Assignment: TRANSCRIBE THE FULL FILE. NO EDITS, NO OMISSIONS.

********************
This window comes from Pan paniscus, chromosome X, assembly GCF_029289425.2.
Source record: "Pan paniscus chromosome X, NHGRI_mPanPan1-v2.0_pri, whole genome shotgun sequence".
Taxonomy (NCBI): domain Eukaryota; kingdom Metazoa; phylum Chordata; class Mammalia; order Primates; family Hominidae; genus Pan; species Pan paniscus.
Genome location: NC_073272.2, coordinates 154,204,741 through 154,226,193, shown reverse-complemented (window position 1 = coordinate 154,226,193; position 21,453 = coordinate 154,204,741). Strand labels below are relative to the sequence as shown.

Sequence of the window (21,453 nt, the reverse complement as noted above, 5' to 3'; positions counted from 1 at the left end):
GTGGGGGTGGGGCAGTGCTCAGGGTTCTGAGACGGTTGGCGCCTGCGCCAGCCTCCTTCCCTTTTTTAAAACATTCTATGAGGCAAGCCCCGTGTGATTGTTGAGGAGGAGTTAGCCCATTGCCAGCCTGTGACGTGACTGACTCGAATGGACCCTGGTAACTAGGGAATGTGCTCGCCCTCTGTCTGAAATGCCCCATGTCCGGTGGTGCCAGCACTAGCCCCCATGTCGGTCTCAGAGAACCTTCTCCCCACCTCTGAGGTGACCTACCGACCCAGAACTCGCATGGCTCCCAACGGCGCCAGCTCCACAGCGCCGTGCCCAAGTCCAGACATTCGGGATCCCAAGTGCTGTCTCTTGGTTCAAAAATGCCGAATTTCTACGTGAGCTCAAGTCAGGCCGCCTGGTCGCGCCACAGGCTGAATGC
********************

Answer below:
This window comes from Pan paniscus, chromosome X, assembly GCF_029289425.2.
Source record: "Pan paniscus chromosome X, NHGRI_mPanPan1-v2.0_pri, whole genome shotgun sequence".
Taxonomy (NCBI): domain Eukaryota; kingdom Metazoa; phylum Chordata; class Mammalia; order Primates; family Hominidae; genus Pan; species Pan paniscus.
Genome location: NC_073272.2, coordinates 154,204,741 through 154,226,193, shown reverse-complemented (window position 1 = coordinate 154,226,193; position 21,453 = coordinate 154,204,741). Strand labels below are relative to the sequence as shown.

Sequence of the window (21,453 nt, the reverse complement as noted above, 5' to 3'; positions counted from 1 at the left end):
GTGGGGGTGGGGCAGTGCTCAGGGTTCTGAGACGGTTGGCGCCTGCGCCAGCCTCCTTCCCTTTTTTAAAACATTCTATGAGGCAAGCCCCGTGTGATTGTTGAGGAGGAGTTAGCCCATTGCCAGCCTGTGACGTGACTGACTCGAATGGACCCTGGTAACTAGGGAATGTGCTCGCCCTCTGTCTGAAATGCCCCATGTCCGGTGGTGCCAGCACTAGCCCCCATGTCGGTCTCAGAGAACCTTCTCCCCACCTCTGAGGTGACCTACCGACCCAGAACTCGCATGGCTCCCAACGGCGCCAGCTCCACAGCGCCGTGCCCAAGTCCAGACATTCGGGATCCCAAGTGCTGTCTCTTGGTTCAAAAATGCCGAATTTCTACGTGAGCTCAAGTCAGGCCGCCTGGTCGCGCCACAGGCTGAATGC